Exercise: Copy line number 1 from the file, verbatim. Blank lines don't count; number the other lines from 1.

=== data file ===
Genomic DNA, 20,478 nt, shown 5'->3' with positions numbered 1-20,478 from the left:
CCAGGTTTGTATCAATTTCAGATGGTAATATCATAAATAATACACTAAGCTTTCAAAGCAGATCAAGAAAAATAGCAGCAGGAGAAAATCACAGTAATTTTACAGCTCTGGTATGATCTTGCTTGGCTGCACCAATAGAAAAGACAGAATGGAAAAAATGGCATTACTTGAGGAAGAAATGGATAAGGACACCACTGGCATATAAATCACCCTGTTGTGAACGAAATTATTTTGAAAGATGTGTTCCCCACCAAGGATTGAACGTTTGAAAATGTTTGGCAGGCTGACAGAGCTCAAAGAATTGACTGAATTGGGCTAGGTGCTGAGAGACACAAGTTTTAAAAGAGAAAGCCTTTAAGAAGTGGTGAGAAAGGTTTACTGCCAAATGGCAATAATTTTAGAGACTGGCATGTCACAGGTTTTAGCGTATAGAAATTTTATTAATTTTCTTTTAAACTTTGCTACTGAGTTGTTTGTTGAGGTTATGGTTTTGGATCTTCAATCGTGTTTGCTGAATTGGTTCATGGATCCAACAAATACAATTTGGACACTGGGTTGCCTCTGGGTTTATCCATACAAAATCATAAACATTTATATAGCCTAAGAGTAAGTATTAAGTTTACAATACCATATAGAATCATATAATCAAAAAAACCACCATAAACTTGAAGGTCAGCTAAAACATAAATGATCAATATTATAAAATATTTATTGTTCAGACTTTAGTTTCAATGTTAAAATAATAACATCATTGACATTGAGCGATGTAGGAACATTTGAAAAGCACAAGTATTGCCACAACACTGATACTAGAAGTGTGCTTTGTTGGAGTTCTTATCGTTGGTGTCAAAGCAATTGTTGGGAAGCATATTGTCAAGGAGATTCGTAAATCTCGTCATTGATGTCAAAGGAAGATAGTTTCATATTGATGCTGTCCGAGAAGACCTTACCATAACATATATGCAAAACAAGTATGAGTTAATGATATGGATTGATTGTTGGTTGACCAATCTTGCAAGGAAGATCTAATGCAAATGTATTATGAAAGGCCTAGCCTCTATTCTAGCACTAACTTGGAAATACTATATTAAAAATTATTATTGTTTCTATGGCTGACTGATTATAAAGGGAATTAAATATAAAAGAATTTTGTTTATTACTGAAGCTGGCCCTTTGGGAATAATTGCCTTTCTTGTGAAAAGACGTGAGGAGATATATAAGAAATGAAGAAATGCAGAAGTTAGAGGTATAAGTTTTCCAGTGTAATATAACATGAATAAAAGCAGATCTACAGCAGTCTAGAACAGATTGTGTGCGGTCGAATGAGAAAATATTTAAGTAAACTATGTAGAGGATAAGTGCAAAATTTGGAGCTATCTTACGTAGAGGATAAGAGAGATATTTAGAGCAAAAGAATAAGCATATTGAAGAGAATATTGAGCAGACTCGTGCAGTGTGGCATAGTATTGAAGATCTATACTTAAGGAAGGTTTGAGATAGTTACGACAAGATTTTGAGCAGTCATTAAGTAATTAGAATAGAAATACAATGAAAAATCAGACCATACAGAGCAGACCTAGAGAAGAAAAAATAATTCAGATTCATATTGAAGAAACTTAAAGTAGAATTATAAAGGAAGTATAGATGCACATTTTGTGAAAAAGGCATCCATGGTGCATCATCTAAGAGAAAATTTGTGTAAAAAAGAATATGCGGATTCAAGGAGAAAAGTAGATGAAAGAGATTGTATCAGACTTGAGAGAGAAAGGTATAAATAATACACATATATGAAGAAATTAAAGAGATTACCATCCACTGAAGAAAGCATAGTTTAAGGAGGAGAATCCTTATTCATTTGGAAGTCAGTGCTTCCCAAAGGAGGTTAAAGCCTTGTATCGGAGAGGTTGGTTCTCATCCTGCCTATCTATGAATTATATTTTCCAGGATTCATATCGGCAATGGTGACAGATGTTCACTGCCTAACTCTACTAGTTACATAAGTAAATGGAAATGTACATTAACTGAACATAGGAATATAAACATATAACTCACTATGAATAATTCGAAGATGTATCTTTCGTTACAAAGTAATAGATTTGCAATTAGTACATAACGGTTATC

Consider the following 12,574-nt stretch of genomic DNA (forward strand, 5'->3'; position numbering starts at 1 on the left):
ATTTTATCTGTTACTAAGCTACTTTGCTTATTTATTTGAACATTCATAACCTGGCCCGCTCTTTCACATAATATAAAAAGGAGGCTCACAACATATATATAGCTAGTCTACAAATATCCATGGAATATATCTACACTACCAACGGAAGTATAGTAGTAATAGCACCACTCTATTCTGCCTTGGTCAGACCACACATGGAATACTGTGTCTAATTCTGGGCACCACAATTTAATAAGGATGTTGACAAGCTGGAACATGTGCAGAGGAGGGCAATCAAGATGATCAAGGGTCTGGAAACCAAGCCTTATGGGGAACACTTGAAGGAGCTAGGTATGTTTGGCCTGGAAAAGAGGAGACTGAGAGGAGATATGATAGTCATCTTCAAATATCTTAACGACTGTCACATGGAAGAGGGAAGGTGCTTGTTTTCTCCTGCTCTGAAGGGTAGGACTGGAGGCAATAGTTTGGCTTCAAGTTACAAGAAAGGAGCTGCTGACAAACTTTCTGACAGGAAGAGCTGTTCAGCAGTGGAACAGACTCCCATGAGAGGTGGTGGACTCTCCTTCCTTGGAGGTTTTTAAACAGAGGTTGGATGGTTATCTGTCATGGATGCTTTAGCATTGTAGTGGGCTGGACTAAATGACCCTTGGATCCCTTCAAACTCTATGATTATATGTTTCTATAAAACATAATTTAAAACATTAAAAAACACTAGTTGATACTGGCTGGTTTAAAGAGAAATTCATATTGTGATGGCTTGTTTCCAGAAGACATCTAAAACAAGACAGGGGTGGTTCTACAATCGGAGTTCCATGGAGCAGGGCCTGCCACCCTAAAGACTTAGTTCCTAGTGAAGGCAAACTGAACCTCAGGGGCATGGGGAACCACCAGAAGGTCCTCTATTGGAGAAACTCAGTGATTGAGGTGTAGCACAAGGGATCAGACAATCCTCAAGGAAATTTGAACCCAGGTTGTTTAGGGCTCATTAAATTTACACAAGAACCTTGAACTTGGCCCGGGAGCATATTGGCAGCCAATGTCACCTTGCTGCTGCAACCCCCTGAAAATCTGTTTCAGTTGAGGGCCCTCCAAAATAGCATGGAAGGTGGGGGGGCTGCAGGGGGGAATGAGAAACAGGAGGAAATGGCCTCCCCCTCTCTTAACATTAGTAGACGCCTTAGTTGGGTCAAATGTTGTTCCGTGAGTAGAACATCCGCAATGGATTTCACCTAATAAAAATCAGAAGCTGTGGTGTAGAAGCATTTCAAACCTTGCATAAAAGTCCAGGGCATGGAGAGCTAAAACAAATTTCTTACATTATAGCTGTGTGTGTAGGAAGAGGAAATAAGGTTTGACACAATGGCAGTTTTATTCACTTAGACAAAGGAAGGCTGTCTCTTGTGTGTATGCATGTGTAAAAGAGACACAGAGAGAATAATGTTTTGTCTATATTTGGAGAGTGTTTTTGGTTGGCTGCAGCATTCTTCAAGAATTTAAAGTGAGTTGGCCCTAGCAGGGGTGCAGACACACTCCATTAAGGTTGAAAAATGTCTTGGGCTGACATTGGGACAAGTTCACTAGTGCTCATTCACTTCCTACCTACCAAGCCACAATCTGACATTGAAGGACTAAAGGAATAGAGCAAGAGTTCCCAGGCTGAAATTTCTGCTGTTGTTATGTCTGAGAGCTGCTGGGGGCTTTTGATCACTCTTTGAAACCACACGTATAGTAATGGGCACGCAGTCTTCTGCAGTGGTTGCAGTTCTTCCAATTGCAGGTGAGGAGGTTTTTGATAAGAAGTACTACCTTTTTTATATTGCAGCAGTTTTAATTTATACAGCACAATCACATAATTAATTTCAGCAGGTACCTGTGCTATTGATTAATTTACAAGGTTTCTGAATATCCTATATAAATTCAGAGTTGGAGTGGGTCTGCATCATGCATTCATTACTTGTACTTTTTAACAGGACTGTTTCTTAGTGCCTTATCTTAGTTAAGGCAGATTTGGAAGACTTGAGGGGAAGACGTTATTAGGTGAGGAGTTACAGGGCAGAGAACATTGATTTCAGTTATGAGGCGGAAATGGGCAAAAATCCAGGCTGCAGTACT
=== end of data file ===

Genomic DNA, 20,478 nt, shown 5'->3' with positions numbered 1-20,478 from the left: